When you find out to your dismay that your favourite chicken rice hawker is going to raise prices by 50 cents from tomorrow, your first reaction may be to utter the “i”-word.
This must be inflation, you exclaim.
But is it? As with any question in economics, the answer, according to economists like , is: it depends.
If the price of your favourite chicken rice increased because the hawker stall had just been awarded a Michelin Bib Gourmand award, chances are that only the price of this particular item will increase, due to its sudden popularity. This is not inflation.
Economists define inflation as a general increase in the overall price level of goods and services across the economy. If there is an increase in prices of chicken rice across most stalls in Singapore, as well as in the prices of many other goods and services, from groceries to phones, clothes, healthcare and so on, then this is indeed inflation. As a result, each Singapore dollar will not buy you as much tomorrow as it does today.
The inflation rate tells us how quickly the price level is changing.
Prices tend to rise over time as an economy grows. When inflation is low and stable, price changes are not large or volatile enough to affect the economic decisions made by households and businesses. Price stability—that is, having low and stable inflation over time—is a sign of a healthy economy.
When inflation is too high, it erodes the purchasing power of households whose incomes may not grow at the same pace. Businesses will also have to buy goods and services at higher prices, and the uncertainty around their costs makes it difficult for them to plan investments, which reduces economic growth. This is why central banks, like MAS, are focused on keeping inflation rates low and stable.
Economists often describe inflation as the result of “too much money chasing too few goods”. When there is more money in the economy than there are goods and services available for purchase, prices—which represent the amount of money needed to exchange for a good or a service—increases. In other words, the value of money—what each dollar can purchase—is eroded.
Inflation therefore occurs when demand for goods and services across the economy exceeds supply. There are two main reasons why supply and demand may not match:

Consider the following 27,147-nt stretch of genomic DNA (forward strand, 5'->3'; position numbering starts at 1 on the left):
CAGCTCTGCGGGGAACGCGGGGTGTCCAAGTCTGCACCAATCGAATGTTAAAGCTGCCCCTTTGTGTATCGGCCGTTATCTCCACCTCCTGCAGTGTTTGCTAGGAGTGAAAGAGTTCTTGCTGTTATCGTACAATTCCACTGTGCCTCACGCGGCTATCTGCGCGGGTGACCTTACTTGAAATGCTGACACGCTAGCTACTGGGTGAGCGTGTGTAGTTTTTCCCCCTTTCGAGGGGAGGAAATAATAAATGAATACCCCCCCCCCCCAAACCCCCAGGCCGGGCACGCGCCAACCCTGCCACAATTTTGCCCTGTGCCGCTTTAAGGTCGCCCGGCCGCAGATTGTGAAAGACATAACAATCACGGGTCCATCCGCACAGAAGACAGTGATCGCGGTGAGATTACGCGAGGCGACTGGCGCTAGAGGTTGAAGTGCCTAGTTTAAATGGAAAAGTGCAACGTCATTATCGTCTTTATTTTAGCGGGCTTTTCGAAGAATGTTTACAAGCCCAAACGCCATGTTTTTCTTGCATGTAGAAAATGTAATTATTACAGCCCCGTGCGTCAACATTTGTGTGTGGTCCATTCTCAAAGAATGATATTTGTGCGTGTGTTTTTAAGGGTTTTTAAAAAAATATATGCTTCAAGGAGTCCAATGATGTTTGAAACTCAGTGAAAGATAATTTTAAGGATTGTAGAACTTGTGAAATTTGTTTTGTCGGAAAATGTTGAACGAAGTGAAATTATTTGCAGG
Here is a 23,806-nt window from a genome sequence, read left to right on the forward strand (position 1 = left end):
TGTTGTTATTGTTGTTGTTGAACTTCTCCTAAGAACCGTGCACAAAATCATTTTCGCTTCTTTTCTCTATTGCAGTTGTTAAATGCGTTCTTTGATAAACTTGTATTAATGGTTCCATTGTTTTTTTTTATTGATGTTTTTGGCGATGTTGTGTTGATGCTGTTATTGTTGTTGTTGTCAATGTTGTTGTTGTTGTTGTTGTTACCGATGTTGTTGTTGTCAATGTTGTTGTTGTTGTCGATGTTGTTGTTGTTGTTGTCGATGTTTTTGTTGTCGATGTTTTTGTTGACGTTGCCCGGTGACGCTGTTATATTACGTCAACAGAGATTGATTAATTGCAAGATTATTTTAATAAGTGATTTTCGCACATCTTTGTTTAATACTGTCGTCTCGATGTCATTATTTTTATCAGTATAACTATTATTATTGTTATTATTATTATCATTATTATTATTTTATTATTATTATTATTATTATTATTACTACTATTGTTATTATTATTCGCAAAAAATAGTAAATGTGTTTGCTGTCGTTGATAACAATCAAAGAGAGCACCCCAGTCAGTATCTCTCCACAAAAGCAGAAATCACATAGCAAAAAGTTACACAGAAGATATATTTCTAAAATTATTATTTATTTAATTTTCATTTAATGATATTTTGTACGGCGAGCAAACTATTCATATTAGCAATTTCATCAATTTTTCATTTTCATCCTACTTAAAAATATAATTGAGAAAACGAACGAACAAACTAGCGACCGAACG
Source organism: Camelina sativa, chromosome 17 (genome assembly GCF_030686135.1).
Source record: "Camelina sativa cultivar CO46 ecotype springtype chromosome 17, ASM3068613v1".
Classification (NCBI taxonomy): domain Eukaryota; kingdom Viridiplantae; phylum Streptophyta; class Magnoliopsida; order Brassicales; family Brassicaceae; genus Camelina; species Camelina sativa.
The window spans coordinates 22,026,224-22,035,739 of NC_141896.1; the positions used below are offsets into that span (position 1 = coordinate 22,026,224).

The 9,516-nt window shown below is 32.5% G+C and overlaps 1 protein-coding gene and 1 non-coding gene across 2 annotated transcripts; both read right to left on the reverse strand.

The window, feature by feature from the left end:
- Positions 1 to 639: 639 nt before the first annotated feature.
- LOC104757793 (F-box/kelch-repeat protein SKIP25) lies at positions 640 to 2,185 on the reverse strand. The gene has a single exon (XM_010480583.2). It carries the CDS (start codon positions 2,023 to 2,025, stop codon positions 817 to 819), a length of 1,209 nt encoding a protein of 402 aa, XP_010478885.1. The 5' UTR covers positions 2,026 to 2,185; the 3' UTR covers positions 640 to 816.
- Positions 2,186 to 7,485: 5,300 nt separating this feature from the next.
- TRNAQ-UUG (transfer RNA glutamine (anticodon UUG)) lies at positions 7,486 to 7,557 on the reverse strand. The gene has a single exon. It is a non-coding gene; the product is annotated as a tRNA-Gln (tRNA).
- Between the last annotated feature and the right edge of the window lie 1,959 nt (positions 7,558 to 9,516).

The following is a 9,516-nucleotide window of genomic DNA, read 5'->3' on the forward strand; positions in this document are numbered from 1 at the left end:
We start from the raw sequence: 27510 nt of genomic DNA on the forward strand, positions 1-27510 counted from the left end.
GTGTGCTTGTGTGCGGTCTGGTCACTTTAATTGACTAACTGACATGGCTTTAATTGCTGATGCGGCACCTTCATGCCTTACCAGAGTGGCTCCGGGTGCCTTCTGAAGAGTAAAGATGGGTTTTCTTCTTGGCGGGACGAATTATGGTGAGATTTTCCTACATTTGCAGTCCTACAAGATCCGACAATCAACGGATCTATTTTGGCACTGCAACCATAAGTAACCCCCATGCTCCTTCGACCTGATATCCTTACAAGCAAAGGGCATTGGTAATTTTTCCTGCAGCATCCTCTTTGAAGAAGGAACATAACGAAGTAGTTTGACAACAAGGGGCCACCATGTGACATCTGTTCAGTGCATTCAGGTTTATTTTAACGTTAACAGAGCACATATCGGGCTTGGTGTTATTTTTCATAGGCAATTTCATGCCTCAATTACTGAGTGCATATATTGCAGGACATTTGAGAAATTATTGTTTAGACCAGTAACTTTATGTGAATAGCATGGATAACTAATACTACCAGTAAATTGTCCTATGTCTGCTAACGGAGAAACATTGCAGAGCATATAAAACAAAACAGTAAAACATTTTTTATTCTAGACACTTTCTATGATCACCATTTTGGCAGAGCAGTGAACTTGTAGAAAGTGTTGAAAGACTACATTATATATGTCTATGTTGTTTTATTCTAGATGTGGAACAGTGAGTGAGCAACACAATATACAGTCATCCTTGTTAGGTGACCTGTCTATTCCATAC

- rising production costs or a reduced availability of inputs used to produce goods and services, that lower the economy’s supply of goods and services (aggregate supply); and
- greater demand for goods and services across the economy (aggregate demand).
Imagine that global food prices rise sharply due to weather events that lower crop yields. Wet markets, supermarkets and many hospitality-related businesses in Singapore are heavily reliant on imported food, which has now become more expensive or less available.
To cope with higher costs, supermarkets may reduce their stocks or decrease the variety of products offered. Restaurants may drop some items from their menus. In other words, aggregate supply in the economy will decrease.
However, if aggregate demand does not change, there will be a shortage of supply relative to demand. The higher production costs that businesses are facing will also be passed on to consumers as higher prices. This results in cost-push inflation.
Suppose the economy is growing strongly and businesses are profitable. To reward and retain their workers, firms give out good bonuses and pay raises. This boosts consumer spending and lifts aggregate demand in the economy.
If aggregate supply does not change, there will be an excess of demand relative to supply.
In these situations, businesses across the economy are likely to increase prices in tandem, as strong demand means buyers are willing and able to pay more for goods and services that are in short supply. This is called demand-pull inflation.
In the next article, we will look at how severe demand and supply mismatches developed during and after the COVID-19 pandemic and led to high inflation in 2022.
To review what inflation is, watch this video.